Circadian Variation of 5-Fluorouracil Catabolism in Isolated Perfused Rat Liver

Barry E. Harris, Ruiling Song, Robert B. Diasio

Research output: Contribution to journalArticle

49 Scopus citations

Abstract

The catabolism of 5-fluorouracil (FUra) was measured in isolated perfused rat liver (IPRL) at various times of the day. IPRLs were prepared from rats sacrificed at 3-h intervals and the elimination rate of FUra and FUra catabolites (i.e., rate leaving the IPRL in the effluent perfusate) following infusion of |3H|FUra was analyzed for circadian periodicity. Animals were housed under standardized conditions of light and dark and divided into two groups of 24 animals each. The first group was housed under “normal” light conditions (lights on from 6:00 a.m. to 6:00 p.m.; off from 6:00 p.m. to 6:00 a.m.), while the second group was housed under “reverse” light conditions (lights on from 10:00 p.m. to 10:00 a.m.; off from 10:00 a.m. to 10:00 p.m.). A circadian rhythm was observed in the elimination rate of FUra and FUra catabolites by both groups (P < 0.0001, Cosinor analysis). Under “normal” light conditions, peak and trough elimination rate of FUra was at 19 h after light onset (HALO; 183.8 ± 3.4 nmol/min/g liver) and 7 HALO (123.8 ± 3.4 nmol/ min/g liver), respectively. There was a reciprocal relationship between the elimination rates of FUra and FUra catabolites with peak and trough values for FUra catabolites at 7 HALO (70.5 ± 3.6 nmol/min/g liver) and 19 HALO (17.5 ± 3.6 nmol/min/g liver), respectively. Animals housed under the “reverse” conditions of light and dark also exhibited a circadian pattern. Under the “reverse” conditions, the peak and trough elimination rate of FUra was at 18.5 HALO (170.0 ±1.7 nmol/min/g liver) and 6.5 HALO (130.0 ±1.7 nmol/min/g liver), respectively. The peak and trough elimination rate of FUra catabolites under these conditions occurred at 6.5 HALO (64.3 ± 2.2 nmol/min/g liver) and 18.5 HALO (29.7 ± 2.2 nmol/min/g liver), respectively. These results demonstrate that the elimination rate of FUra and FUra catabolites by IPRL varies over a 24-h period with a circadian rhythm in association with the light/dark cycle. Such a variation in the hepatic elimination rate of FUra in humans could result in a variation in the systemic level of drug during chemotherapy thus affecting the therapeutic efficacy of FUra. This study suggests that a circadian pattern in the hepatic catabolism of FUra needs to be considered when planning chemotherapeutic regimens with FUra.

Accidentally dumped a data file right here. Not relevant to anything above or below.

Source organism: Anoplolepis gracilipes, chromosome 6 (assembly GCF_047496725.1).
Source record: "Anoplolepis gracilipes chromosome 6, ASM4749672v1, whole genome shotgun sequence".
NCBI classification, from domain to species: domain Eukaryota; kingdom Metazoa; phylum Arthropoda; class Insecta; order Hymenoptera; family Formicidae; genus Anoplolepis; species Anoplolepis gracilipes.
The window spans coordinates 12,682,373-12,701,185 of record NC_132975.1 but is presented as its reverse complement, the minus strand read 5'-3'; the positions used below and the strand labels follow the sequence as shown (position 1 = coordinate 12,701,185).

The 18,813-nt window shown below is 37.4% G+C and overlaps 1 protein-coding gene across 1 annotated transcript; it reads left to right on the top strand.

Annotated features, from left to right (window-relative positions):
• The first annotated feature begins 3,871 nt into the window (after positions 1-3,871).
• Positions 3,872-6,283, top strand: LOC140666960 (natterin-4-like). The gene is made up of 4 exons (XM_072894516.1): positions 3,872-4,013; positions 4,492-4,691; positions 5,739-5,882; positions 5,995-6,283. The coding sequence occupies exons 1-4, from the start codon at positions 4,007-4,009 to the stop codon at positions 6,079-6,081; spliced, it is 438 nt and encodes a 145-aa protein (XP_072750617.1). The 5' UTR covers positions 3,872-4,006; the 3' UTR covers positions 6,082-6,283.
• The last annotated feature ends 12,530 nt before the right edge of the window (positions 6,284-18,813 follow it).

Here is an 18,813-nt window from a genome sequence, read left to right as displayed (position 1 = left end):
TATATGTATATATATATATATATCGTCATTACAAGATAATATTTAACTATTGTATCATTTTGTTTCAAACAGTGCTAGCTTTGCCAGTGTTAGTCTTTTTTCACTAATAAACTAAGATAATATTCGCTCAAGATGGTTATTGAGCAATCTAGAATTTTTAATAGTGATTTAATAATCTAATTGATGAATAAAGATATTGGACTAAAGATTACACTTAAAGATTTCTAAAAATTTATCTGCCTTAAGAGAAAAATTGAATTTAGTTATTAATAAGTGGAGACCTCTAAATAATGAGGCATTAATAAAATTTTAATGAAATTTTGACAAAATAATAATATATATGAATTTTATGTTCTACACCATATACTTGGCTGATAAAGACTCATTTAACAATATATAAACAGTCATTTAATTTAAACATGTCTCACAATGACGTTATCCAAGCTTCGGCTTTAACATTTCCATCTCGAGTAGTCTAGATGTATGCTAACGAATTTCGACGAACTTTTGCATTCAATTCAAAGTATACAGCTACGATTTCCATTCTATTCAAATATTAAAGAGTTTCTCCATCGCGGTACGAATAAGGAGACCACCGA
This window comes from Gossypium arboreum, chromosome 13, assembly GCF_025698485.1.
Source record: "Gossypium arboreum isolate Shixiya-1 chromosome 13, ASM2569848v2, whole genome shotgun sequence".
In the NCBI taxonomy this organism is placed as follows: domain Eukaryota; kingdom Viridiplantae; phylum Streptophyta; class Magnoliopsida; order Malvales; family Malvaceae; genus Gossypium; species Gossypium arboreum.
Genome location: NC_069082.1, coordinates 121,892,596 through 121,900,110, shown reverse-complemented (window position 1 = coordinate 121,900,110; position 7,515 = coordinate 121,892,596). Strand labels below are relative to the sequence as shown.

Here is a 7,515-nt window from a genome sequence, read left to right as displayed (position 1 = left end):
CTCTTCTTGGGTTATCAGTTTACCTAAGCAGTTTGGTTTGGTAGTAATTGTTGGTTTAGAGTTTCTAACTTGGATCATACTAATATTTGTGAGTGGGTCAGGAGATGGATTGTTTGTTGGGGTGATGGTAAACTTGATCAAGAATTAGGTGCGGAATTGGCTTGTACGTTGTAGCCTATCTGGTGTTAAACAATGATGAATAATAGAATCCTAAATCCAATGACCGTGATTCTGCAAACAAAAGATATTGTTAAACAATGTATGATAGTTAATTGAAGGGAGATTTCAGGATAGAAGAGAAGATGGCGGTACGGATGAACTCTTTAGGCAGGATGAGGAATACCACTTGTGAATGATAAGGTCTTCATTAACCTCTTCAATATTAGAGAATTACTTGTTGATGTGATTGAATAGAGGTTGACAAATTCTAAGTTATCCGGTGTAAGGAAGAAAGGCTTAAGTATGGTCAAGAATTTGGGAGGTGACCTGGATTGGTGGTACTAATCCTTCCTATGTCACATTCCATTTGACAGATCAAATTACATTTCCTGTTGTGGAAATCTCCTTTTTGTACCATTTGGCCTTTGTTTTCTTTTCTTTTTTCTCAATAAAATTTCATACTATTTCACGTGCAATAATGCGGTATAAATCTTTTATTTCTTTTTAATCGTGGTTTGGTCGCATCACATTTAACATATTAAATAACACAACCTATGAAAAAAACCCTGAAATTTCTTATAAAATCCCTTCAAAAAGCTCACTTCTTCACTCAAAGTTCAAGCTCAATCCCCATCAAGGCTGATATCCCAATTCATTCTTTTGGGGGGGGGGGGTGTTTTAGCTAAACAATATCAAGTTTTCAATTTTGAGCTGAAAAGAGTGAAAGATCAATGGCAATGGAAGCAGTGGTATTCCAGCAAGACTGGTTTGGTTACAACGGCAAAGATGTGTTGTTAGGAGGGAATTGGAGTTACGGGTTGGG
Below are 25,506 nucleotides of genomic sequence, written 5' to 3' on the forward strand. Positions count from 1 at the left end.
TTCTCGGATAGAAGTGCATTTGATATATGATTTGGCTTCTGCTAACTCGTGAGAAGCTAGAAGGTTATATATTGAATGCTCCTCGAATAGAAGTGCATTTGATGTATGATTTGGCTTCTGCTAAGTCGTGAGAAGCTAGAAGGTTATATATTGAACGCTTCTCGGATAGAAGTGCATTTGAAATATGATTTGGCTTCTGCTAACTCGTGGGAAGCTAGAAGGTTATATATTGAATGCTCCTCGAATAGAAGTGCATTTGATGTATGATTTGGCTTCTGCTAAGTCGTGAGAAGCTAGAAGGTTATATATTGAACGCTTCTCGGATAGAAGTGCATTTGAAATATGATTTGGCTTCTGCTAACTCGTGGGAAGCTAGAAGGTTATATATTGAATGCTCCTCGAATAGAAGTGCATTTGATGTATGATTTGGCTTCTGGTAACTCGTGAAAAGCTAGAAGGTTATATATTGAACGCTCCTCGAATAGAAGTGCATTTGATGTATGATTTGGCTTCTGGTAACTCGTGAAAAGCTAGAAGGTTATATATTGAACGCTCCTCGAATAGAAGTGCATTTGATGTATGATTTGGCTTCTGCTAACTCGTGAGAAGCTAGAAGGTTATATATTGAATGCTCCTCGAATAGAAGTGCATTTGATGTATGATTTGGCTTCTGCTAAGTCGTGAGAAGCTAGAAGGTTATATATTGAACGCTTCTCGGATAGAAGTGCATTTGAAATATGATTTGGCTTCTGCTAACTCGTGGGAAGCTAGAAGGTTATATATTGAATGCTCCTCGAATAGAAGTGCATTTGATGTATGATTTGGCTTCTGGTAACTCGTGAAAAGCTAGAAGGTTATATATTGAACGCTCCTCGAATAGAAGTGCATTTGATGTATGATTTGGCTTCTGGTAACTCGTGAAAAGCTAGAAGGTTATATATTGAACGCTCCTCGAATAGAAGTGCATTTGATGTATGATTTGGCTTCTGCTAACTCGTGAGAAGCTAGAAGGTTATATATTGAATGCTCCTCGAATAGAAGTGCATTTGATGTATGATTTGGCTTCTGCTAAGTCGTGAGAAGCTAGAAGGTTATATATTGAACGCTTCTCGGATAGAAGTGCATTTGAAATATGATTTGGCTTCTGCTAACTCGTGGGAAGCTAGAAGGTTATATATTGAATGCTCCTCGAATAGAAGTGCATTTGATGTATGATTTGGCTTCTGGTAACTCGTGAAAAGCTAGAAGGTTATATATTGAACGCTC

Original languageEnglish (US)
Pages (from-to)6610-6614
Number of pages5
JournalCancer research
Volume49
Issue number23
StatePublished - Dec 1 1989

ASJC Scopus subject areas

  • Oncology
  • Cancer Research

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